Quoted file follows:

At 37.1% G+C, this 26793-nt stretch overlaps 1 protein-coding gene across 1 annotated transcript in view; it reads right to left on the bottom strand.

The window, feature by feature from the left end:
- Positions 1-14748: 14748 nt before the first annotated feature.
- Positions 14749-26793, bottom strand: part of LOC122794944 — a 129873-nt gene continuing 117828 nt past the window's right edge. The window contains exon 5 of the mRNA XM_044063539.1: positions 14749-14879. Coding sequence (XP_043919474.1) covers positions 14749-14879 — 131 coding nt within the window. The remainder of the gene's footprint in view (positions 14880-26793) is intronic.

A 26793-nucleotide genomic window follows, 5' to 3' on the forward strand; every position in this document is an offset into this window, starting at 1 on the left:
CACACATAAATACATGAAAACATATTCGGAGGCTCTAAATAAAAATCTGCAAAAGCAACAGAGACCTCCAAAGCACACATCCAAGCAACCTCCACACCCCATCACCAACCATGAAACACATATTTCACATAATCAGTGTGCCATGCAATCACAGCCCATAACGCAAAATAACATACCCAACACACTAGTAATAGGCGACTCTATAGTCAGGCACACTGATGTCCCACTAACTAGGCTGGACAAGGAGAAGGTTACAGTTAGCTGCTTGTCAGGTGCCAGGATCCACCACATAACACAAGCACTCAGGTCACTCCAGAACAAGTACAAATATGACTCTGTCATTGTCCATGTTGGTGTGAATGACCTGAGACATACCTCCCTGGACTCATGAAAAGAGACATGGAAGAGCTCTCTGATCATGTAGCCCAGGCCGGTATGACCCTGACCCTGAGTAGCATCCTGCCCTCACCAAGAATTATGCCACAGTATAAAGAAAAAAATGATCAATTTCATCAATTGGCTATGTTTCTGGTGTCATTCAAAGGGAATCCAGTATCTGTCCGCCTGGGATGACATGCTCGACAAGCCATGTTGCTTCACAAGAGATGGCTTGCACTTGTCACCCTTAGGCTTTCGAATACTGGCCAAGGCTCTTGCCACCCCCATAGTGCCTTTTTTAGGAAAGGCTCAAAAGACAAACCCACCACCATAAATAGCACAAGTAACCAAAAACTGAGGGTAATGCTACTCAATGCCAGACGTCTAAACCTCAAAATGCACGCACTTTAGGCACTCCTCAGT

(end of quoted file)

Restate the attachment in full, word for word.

At 37.1% G+C, this 26793-nt stretch overlaps 1 protein-coding gene across 1 annotated transcript in view; it reads right to left on the bottom strand.

The window, feature by feature from the left end:
- Positions 1-14748: 14748 nt before the first annotated feature.
- Positions 14749-26793, bottom strand: part of LOC122794944 — a 129873-nt gene continuing 117828 nt past the window's right edge. The window contains exon 5 of the mRNA XM_044063539.1: positions 14749-14879. Coding sequence (XP_043919474.1) covers positions 14749-14879 — 131 coding nt within the window. The remainder of the gene's footprint in view (positions 14880-26793) is intronic.

A 26793-nucleotide genomic window follows, 5' to 3' on the forward strand; every position in this document is an offset into this window, starting at 1 on the left:
CACACATAAATACATGAAAACATATTCGGAGGCTCTAAATAAAAATCTGCAAAAGCAACAGAGACCTCCAAAGCACACATCCAAGCAACCTCCACACCCCATCACCAACCATGAAACACATATTTCACATAATCAGTGTGCCATGCAATCACAGCCCATAACGCAAAATAACATACCCAACACACTAGTAATAGGCGACTCTATAGTCAGGCACACTGATGTCCCACTAACTAGGCTGGACAAGGAGAAGGTTACAGTTAGCTGCTTGTCAGGTGCCAGGATCCACCACATAACACAAGCACTCAGGTCACTCCAGAACAAGTACAAATATGACTCTGTCATTGTCCATGTTGGTGTGAATGACCTGAGACATACCTCCCTGGACTCATGAAAAGAGACATGGAAGAGCTCTCTGATCATGTAGCCCAGGCCGGTATGACCCTGACCCTGAGTAGCATCCTGCCCTCACCAAGAATTATGCCACAGTATAAAGAAAAAAATGATCAATTTCATCAATTGGCTATGTTTCTGGTGTCATTCAAAGGGAATCCAGTATCTGTCCGCCTGGGATGACATGCTCGACAAGCCATGTTGCTTCACAAGAGATGGCTTGCACTTGTCACCCTTAGGCTTTCGAATACTGGCCAAGGCTCTTGCCACCCCCATAGTGCCTTTTTTAGGAAAGGCTCAAAAGACAAACCCACCACCATAAATAGCACAAGTAACCAAAAACTGAGGGTAATGCTACTCAATGCCAGACGTCTAAACCTCAAAATGCACGCACTTTAGGCACTCCTCAGT